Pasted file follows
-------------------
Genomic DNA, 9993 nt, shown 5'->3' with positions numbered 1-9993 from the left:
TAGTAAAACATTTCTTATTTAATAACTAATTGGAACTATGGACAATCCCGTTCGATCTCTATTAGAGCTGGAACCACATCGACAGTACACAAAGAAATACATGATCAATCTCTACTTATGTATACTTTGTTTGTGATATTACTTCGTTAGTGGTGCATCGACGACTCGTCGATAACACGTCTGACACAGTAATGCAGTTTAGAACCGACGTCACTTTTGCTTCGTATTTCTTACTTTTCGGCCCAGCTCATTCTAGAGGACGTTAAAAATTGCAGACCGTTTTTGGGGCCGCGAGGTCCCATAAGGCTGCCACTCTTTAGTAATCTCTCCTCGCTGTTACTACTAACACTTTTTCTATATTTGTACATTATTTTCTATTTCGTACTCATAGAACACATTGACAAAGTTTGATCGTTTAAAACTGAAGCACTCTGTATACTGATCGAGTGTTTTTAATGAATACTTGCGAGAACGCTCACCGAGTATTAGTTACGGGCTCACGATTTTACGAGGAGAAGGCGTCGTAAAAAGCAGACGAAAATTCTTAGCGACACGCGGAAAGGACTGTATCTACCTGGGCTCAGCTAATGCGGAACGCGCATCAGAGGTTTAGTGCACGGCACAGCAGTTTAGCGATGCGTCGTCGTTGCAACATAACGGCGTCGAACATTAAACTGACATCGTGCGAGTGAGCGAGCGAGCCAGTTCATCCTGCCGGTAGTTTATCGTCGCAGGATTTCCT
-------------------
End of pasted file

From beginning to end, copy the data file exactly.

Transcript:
Genomic DNA, 9993 nt, shown 5'->3' with positions numbered 1-9993 from the left:
TAGTAAAACATTTCTTATTTAATAACTAATTGGAACTATGGACAATCCCGTTCGATCTCTATTAGAGCTGGAACCACATCGACAGTACACAAAGAAATACATGATCAATCTCTACTTATGTATACTTTGTTTGTGATATTACTTCGTTAGTGGTGCATCGACGACTCGTCGATAACACGTCTGACACAGTAATGCAGTTTAGAACCGACGTCACTTTTGCTTCGTATTTCTTACTTTTCGGCCCAGCTCATTCTAGAGGACGTTAAAAATTGCAGACCGTTTTTGGGGCCGCGAGGTCCCATAAGGCTGCCACTCTTTAGTAATCTCTCCTCGCTGTTACTACTAACACTTTTTCTATATTTGTACATTATTTTCTATTTCGTACTCATAGAACACATTGACAAAGTTTGATCGTTTAAAACTGAAGCACTCTGTATACTGATCGAGTGTTTTTAATGAATACTTGCGAGAACGCTCACCGAGTATTAGTTACGGGCTCACGATTTTACGAGGAGAAGGCGTCGTAAAAAGCAGACGAAAATTCTTAGCGACACGCGGAAAGGACTGTATCTACCTGGGCTCAGCTAATGCGGAACGCGCATCAGAGGTTTAGTGCACGGCACAGCAGTTTAGCGATGCGTCGTCGTTGCAACATAACGGCGTCGAACATTAAACTGACATCGTGCGAGTGAGCGAGCGAGCCAGTTCATCCTGCCGGTAGTTTATCGTCGCAGGATTTCCT